The rise and fall of emu farming

August 13, 2012 01:18 am | Updated November 16, 2021 11:43 am IST - ERODE:

When the first flock of emus — flightless birds native to Australia — landed at Perundurai in Tamil Nadu’s Erode district in 2006, they drew the attention of only curious onlookers. Then they drew the attention of investors, enabling firms and businessmen offering schemes on the birds to rake in huge money. Six years on, the emus and the investors have been left in the lurch and the businessmen have allegedly taken flight with the invested money as emu contract farming joined the list of dubious investment schemes after a few years of roaring business.

Investors fleeced

Perundurai, the hub of emu farms, is now crowded with anguished investors who swallowed the bait of big returns. A conservative estimate by district officials points to a scam worth Rs. 300 crore. But traders in the poultry business claim over Rs. 500 crore might have been lost in this business. The police have said Susi Emu Farms India Private Limited might have swindled investors of around Rs. 200 crore; most of these are from Tamil Nadu.

Promised staggering financial returns, more than 20,000 people invested in these firms. “People thought only about the financial returns. They did not think where this would lead them to,” said Lower Bhavani Farmers’ Association president S. Nallasamy.

In 2006, M.S. Guru, hailing from Perundurai, founded Susi Emu Farms and introduced a buy-back scheme that promised lucrative returns on investment in contract emu farming. For an initial investment of Rs. 1.5 lakh, he promised a return of Rs. 3.34 lakhs within two years. Under the scheme, the company provided investors three pairs of chicks on the payment of Rs. 1.5 lakh as caution deposit. It also provided the infrastructure to rear the birds and offered Rs. 6,000 a month for the maintenance of the birds, besides a yearly bonus of Rs. 20,000. Thus, the investor was offered around Rs. 1.44 lakh. As per the scheme, the company would take back the birds after two years and return the deposit too. When word got out that Susi Emu Farms made prompt payments, the investments poured in; in no time the company’s presence spread all over Tamil Nadu.

Soon after, the firm introduced a VIP scheme, taking advantage of the lack of awareness among people about the birds. Under this scheme, the investor had to deposit Rs. 1.5 lakh. But unlike the regular scheme, the firms promised to rear the chicks and pay the investors Rs. 7,000 a month and an annual bonus of Rs. 20,000.

Quick profits lured investors like S. Kasinathan of Pallathur in Sivaganga District, who put Rs. 15 lakh in the regular scheme. “I was misled by advertisements. I trusted the firm as it was doing business for seven years,” he said.

R. Jayammal of Tiruchengode invested Rs. 4.5 lakh in the VIP scheme six months ago. “My neighbours and relatives invested and got monthly returns. So I too invested all my savings,” she said.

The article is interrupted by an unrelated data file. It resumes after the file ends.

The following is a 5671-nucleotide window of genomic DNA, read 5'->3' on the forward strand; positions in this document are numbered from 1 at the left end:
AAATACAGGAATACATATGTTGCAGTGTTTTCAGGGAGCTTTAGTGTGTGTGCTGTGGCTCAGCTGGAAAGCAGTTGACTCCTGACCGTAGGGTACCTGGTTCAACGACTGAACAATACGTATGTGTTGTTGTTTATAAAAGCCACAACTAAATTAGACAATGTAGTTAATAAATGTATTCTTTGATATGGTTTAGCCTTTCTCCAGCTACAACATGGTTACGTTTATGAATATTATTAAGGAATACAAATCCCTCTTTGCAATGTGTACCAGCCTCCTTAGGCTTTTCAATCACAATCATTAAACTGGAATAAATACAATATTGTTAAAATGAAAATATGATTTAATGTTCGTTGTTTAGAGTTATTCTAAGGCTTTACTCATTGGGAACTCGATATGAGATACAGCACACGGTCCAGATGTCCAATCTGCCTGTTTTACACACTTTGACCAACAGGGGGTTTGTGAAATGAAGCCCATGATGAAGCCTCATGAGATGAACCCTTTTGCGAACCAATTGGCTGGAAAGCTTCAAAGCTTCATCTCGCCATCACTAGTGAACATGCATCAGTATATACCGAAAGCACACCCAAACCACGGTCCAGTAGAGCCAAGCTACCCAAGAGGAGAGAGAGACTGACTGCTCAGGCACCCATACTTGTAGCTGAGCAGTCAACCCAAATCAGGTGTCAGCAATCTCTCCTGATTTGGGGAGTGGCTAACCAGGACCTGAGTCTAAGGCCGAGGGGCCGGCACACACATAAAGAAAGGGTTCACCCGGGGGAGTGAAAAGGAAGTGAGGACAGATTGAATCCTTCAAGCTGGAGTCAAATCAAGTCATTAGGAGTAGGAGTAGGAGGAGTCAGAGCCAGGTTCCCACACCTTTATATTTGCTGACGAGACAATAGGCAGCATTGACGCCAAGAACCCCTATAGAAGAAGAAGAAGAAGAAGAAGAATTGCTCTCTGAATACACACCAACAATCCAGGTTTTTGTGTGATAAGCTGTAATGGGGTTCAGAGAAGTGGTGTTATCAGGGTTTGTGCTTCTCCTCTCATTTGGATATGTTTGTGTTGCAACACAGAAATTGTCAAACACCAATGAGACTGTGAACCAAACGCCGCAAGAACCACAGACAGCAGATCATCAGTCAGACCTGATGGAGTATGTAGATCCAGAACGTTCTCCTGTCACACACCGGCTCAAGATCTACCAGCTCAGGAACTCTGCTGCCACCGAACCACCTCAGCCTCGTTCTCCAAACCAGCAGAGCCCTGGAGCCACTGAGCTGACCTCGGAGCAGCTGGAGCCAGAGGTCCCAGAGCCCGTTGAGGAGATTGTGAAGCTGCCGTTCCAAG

Endorsed by popular film personalities, it expanded business to Andhra Pradesh, Karnataka and Kerala. Mr. Guru even opened a chain of restaurants in Bangalore, New Delhi, Puducherry and Erode, among other places, inviting State and Central Ministers and famous personalities for inaugurations.

Mushrooming of emu firms

The success of Mr. Guru’s business model led to the mushrooming of emu firms, which advertised heavily in the Tamil media. Some even promised a return of Rs. 2 lakh a month for an investment of Rs. 10 lakh.

Oblivious to the fact that there are no processing facilities for products derived from emus, the investors bought these firms’s claims that they exported emu meat and that everything from an emu was marketable. Many firms reportedly even engaged in trading of birds among themselves instead of marketing the emu meat, oil and skin (for leather).

Sensing that something was wrong, the Erode district administration issued repeated warnings asking people not to fall for the tempting offers from these firms. “We have warned the investors on several occasions. But, lured by the get-rich-quick schemes, they failed to see the warning signs,” Collector V.K. Shanmugam said.

The bubble bursts

The bubble burst when Susi Emu Farms failed to pay the monthly maintenance fee to the investors. After waiting for sometime, the investors made a beeline for the firm’s office in Perundurai.

On August 6, Mr. Guru and his entire family disappeared. Others in the business followed suit, abandoning scores of investors and the birds.

The police have registered cases against Mr. Guru and seven others under Section 120-B (conspiracy) and 420 (cheating) of the Indian Penal Code and formed three teams to nab the culprits. About 4,000 investors from across the State have registered their complaints against these firms so far, the police said.

This is not the first time Mr. Guru has been caught in a controversy. Earlier, he was arrested for misusing the former President, A.P.J. Abdul Kalam’s name in promotional material.

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